|Publication number||US6112778 A|
|Application number||US 09/246,008|
|Publication date||Sep 5, 2000|
|Filing date||Jan 20, 1999|
|Priority date||Apr 10, 1995|
|Publication number||09246008, 246008, US 6112778 A, US 6112778A, US-A-6112778, US6112778 A, US6112778A|
|Inventors||Terry E. Nish, Cecil Ray McCray|
|Original Assignee||Servi-Tech, Inc|
|Export Citation||BiBTeX, EndNote, RefMan|
|Patent Citations (8), Referenced by (10), Classifications (19), Legal Events (3)|
|External Links: USPTO, USPTO Assignment, Espacenet|
This application is a continuation-in-part of U.S. patent application Ser. No. 08/419,625, filed Apr. 10, 1995, now U.S. Pat. No. 5,582,217 and a division of U.S. patent application Ser. No. 08/739,667, filed Oct. 31, 1996, now U.S. Pat. No. 5,954,100.
The present invention relates generally to machinery by which a predetermined quantity of beverage is placed in a can after which the can is capped, and, more particularly, to novel beverage fill valves, adapter nozzles for placement at the discharge end of beverage fill valves, and novel counterpressure snift valves comprising plungers, actuators, or buttons and unique counterpressure and snift flow paths in novel combination with fill valves and/or fill valves with adapter nozzles, novel gaskets, and related methods, whereby automatic filling of a can having a smaller diametral opening at the top thereof is accommodated.
Typically a beverage, such as soda pop and beer, is dispensed by automated machinery into individual cans each comprising an open top, which is later capped. See the disclosures of U.S. Pat. Nos. 4,387,748 and 4,750,533.
Such automated machinery comprises fill valves by which pressurized gas and beverage are delivered into each can through the open top thereof. Prior art fill valves comprise an array of beverage influent flow paths and a standard distal beverage effluent nozzle comprising an array of downwardly and outwardly directed beverage passages, often ending in exposed discharge tubes. In the past, with 204 sized cans and larger, this standard effluent nozzle was diametrally sized to fit through the opening in the top of a can of predetermined size on a close tolerance basis so that the discharge streams of beverage are emitted from relatively low locations within the interior of the can and strike against the inside surface of the side wall of the can. The flow distance between the end of each discharged stream and the side wall of the can is minimal so that beverage foaming is kept within tolerable limits.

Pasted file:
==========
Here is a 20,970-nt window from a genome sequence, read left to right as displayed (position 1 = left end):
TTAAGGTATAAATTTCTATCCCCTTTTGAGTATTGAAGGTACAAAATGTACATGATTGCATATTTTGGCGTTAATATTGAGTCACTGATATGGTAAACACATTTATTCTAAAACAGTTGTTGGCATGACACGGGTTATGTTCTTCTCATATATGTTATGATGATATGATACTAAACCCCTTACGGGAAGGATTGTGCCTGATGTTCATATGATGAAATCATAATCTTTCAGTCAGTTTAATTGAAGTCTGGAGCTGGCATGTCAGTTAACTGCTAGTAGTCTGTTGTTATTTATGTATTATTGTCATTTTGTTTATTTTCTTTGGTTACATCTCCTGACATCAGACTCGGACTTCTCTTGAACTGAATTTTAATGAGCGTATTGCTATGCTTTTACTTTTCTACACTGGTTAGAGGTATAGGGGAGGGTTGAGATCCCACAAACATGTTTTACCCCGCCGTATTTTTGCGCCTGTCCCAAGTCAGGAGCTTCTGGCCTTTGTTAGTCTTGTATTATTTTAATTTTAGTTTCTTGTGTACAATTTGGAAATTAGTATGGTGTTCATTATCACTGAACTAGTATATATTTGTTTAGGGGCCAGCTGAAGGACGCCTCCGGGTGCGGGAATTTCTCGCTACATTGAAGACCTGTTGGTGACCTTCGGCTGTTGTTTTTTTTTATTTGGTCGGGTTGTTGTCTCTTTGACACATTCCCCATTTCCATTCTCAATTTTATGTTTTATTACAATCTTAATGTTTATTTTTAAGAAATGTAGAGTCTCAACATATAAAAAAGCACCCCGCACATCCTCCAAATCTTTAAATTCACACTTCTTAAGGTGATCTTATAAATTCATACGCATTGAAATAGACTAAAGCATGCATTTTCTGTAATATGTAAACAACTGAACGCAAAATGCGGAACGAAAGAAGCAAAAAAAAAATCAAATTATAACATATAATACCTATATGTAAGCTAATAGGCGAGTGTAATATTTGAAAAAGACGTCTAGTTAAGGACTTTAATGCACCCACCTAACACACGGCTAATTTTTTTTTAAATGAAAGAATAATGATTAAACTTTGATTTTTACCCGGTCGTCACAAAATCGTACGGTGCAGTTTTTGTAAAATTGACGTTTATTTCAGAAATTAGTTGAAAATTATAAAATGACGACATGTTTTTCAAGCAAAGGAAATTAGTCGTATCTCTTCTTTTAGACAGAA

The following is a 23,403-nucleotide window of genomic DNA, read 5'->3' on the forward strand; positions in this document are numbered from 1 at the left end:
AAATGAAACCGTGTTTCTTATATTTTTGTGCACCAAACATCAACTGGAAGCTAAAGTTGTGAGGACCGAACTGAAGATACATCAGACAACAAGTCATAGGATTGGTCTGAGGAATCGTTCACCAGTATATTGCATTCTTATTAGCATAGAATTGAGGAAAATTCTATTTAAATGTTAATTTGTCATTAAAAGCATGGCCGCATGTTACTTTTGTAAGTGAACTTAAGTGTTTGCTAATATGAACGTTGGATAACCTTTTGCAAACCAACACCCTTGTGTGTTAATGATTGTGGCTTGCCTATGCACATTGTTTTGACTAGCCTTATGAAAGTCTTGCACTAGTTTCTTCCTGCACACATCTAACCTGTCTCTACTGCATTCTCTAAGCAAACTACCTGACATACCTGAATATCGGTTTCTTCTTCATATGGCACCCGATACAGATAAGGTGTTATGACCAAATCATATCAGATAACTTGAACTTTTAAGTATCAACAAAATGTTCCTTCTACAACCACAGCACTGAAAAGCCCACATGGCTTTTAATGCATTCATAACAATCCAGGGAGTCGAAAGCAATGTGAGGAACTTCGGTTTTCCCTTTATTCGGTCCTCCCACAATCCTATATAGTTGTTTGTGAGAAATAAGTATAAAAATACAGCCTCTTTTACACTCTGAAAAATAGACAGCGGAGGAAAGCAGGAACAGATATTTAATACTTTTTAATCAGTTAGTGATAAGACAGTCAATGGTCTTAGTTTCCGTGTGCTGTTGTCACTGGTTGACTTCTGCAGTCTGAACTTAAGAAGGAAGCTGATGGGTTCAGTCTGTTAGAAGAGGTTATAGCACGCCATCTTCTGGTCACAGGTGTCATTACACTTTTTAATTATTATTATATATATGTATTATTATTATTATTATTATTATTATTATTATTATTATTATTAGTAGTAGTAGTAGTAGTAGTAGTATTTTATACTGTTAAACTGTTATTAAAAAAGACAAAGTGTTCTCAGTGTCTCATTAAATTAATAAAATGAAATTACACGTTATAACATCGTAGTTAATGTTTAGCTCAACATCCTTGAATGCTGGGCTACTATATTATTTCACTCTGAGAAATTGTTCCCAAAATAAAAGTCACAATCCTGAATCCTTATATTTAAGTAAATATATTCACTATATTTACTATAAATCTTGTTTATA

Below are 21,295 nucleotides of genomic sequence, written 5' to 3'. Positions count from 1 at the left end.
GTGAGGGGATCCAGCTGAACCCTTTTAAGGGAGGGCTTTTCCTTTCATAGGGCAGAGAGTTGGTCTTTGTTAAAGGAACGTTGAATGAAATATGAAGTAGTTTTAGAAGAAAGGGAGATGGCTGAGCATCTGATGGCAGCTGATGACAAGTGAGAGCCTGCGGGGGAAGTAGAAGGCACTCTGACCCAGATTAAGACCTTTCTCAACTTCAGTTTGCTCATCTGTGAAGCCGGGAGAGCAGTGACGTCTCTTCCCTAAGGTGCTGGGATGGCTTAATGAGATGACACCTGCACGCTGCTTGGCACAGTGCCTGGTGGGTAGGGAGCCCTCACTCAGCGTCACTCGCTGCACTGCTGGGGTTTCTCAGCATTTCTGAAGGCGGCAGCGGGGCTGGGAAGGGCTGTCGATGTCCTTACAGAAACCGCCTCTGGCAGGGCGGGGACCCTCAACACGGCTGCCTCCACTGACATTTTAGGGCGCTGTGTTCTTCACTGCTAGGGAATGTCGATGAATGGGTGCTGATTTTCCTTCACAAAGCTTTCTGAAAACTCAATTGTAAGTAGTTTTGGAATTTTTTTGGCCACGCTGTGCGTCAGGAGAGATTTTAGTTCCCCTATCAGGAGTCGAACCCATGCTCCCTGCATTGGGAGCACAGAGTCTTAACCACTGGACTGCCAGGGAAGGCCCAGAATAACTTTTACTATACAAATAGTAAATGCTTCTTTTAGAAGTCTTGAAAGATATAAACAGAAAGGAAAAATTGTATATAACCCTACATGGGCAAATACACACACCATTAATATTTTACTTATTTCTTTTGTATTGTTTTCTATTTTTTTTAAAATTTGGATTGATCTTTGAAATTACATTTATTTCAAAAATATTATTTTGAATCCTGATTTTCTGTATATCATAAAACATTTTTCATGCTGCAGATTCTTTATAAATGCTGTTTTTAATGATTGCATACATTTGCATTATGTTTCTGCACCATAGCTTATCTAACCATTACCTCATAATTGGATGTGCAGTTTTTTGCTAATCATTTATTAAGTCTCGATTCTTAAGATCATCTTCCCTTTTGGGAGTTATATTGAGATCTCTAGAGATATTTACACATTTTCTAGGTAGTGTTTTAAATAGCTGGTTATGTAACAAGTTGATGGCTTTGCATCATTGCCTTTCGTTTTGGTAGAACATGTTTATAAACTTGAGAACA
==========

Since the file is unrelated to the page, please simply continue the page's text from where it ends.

Particularly in respect to cans made of aluminum, the beverage industry has continually sought ways to reduce the amount of aluminum used to fabricate each can. The thickness of the side wall has been materially reduced. Also, from time to time the beverage industry has reduced the size of the lid placed upon the aluminum can in its quest to further reduce the amount of aluminum used. Reduction in lid size correspondingly reduces the pre-lid top opening in the can.
In recent times, this trend has reduced the can top opening size first from a 206 size to a 204 size and more recently to a 202 size. A further reduction to a size 114 is anticipated. The size designations mentioned above (206, 204, 202, and 114) are codes which identify the diameters of the lids, i.e. 26/16", 24/16", 22/16", and 114/16", respectively. With such reductions in aluminum lid sizes and corresponding reduction in the size of openings at the top of aluminum cans comes obsolescence of certain parts of the beverage-filling machinery. For example, a size #204 can will not accept the distal discharge nozzle structure of the pre-existing standard fill valves when lowered due to dimension interference. Thus, the progressive trend by the beverage industry to smaller and smaller lids and, therefore, smaller and smaller openings at the top of aluminum cans leaves existing fill valves nonaccommodating. The normal solution in the past to this problem has been to replace the entire old dimensionally-nonaccommodating fill valves with smaller fill valves of the same design which fit, on a close tolerance basis, through the smaller top opening of the cans. However, this replacement approach, on both a plant and an industry-wide basis, is very costly especially when considering that heretofore each new lid size typically has required total replacement of all existing fill valves in each plant. To reduce the costs associated with such plant conversions, the nozzle adapters forming the subject matter of U.S. Pat. No. 5,141,035 were created.